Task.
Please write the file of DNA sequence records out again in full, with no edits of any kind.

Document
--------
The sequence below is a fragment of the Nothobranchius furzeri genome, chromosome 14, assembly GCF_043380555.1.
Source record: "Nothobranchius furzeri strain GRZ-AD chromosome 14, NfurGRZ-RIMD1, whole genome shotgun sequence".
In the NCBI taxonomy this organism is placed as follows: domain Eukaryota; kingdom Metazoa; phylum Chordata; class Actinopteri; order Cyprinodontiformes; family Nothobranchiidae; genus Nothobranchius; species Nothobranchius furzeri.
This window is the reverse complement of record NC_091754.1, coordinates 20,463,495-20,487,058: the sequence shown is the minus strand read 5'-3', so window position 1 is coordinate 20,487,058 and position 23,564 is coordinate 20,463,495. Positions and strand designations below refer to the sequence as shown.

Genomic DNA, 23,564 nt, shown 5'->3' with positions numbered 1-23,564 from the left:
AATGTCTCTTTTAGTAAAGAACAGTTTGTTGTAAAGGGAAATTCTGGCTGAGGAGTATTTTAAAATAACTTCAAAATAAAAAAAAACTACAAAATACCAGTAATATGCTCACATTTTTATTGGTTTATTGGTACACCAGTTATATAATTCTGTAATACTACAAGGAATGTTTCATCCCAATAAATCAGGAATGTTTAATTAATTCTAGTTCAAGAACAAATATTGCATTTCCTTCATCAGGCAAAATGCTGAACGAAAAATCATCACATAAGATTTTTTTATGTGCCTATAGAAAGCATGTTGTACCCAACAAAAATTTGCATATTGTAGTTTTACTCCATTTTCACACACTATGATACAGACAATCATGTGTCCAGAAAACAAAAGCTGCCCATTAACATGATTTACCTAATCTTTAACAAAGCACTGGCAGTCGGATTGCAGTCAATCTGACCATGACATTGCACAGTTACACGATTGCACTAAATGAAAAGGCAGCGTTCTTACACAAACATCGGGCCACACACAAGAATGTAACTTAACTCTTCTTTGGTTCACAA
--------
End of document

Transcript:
The sequence below is a fragment of the Nothobranchius furzeri genome, chromosome 14, assembly GCF_043380555.1.
Source record: "Nothobranchius furzeri strain GRZ-AD chromosome 14, NfurGRZ-RIMD1, whole genome shotgun sequence".
In the NCBI taxonomy this organism is placed as follows: domain Eukaryota; kingdom Metazoa; phylum Chordata; class Actinopteri; order Cyprinodontiformes; family Nothobranchiidae; genus Nothobranchius; species Nothobranchius furzeri.
This window is the reverse complement of record NC_091754.1, coordinates 20,463,495-20,487,058: the sequence shown is the minus strand read 5'-3', so window position 1 is coordinate 20,487,058 and position 23,564 is coordinate 20,463,495. Positions and strand designations below refer to the sequence as shown.

Genomic DNA, 23,564 nt, shown 5'->3' with positions numbered 1-23,564 from the left:
AATGTCTCTTTTAGTAAAGAACAGTTTGTTGTAAAGGGAAATTCTGGCTGAGGAGTATTTTAAAATAACTTCAAAATAAAAAAAAACTACAAAATACCAGTAATATGCTCACATTTTTATTGGTTTATTGGTACACCAGTTATATAATTCTGTAATACTACAAGGAATGTTTCATCCCAATAAATCAGGAATGTTTAATTAATTCTAGTTCAAGAACAAATATTGCATTTCCTTCATCAGGCAAAATGCTGAACGAAAAATCATCACATAAGATTTTTTTATGTGCCTATAGAAAGCATGTTGTACCCAACAAAAATTTGCATATTGTAGTTTTACTCCATTTTCACACACTATGATACAGACAATCATGTGTCCAGAAAACAAAAGCTGCCCATTAACATGATTTACCTAATCTTTAACAAAGCACTGGCAGTCGGATTGCAGTCAATCTGACCATGACATTGCACAGTTACACGATTGCACTAAATGAAAAGGCAGCGTTCTTACACAAACATCGGGCCACACACAAGAATGTAACTTAACTCTTCTTTGGTTCACAA